Tracking spending to achieve equality in Ecuador
María Rosa Suquilanda used to struggle on the margins of bare subsistence. When she went to public spaces to sell her produce, authorities would push her away and destroy her goods because she lacked the right permits. But no more. Today, she and other women like her operate in the well-organized Agro Entrepreneurs Market, in the city of Cuenca, nestled high in the mountains of southern Ecuador. “We can go to market because the provincial government gave us spaces to sell our produce,” she says, standing proudly amid piles of maize, beans, peas and fresh vegetables.
Run by the provincial government of Azuay, the market has long sold local agricultural products but it took the Women’s Agenda to carve out enough space for women. The Agenda, a document integrated into the provincial budget, comprises the top priorities for public spending as identified by local women—such as better opportunities to earn an income. Azuay has applied a Women’s Agenda to budgeting since 2012; formulating the budget involves over 1,000 women from across the province. UN Women has assisted at all stages—from supporting women’s organizations in creating the Agenda to helping the Province gain related technical skills.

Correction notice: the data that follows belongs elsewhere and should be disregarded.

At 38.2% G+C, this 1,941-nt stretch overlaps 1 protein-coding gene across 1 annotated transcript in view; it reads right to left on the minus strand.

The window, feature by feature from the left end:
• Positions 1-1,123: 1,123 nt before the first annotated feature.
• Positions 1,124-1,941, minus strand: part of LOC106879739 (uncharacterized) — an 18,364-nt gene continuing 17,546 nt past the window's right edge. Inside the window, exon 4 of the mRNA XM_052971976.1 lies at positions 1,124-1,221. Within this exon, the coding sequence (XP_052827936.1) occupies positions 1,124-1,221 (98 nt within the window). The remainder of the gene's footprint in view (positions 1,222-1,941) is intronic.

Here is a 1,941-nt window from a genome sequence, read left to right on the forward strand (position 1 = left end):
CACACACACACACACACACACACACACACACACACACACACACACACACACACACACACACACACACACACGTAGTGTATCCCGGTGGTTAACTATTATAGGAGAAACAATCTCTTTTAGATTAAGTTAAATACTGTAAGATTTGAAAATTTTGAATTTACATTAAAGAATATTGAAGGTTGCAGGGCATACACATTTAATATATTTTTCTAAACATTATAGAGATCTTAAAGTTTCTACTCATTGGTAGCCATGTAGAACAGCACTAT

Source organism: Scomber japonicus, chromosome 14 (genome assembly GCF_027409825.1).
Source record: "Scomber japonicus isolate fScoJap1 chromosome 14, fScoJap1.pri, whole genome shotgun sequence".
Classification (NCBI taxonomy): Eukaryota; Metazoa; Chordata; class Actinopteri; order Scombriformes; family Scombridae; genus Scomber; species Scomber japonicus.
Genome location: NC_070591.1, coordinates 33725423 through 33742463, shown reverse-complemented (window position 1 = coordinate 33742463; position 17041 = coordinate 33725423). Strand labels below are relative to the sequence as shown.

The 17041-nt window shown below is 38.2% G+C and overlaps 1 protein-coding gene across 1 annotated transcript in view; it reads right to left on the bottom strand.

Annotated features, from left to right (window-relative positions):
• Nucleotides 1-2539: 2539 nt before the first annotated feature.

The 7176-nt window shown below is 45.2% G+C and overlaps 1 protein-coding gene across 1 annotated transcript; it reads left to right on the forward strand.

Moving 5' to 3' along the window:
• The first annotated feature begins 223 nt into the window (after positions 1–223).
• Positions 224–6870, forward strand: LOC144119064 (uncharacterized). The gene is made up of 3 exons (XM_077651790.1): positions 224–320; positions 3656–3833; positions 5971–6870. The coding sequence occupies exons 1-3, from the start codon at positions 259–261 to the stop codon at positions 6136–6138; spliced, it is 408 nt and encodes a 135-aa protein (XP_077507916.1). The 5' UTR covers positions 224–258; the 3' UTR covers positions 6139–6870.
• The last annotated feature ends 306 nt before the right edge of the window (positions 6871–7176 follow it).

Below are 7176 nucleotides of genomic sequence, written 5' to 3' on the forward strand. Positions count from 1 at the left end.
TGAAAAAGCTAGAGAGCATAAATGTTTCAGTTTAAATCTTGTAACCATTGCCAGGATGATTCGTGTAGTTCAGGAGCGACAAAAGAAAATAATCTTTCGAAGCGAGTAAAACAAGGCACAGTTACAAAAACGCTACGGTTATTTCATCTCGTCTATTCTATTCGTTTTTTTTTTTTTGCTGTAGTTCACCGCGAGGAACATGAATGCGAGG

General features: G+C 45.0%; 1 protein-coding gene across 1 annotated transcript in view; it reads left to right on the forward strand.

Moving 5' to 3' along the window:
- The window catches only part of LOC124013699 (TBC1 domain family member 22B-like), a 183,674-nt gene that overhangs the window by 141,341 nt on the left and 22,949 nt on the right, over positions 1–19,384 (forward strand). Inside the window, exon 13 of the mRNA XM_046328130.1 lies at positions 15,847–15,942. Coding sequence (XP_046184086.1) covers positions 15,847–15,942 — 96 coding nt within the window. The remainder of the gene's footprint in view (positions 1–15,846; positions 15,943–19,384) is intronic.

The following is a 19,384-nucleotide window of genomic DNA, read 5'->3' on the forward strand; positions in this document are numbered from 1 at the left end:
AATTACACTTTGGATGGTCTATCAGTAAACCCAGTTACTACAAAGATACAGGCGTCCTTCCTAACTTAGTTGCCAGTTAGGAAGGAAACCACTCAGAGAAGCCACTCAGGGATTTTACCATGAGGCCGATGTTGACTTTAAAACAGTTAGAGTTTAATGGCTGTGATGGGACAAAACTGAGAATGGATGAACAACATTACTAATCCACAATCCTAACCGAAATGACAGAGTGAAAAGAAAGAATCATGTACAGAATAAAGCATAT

The change in Azuay has come through a long-standing alliance among UN Women, the provincial government and women’s organizations. Nationally, UN Women, through its predecessor organization, has been at the forefront of encouraging gender-responsive budgeting since 2007, when we supported the Ministry of Finance and Economy in making gender equality a central criterion for evaluating national spending choices. We later helped develop Women’s Agendas in provinces and municipalities around the country. By 2010, the Ministry had adopted a budget classifier to provide a full view of investments in women’s economic empowerment, leadership, elimination of violence and so on.
Using the classifier is mandatory at the national level, where it showed at least USD 364 million spent on gender-related programmes in 2015—a figure up from just USD 34 million in 2011. As of 2016, all provinces and municipalities are obligated to apply the classifier.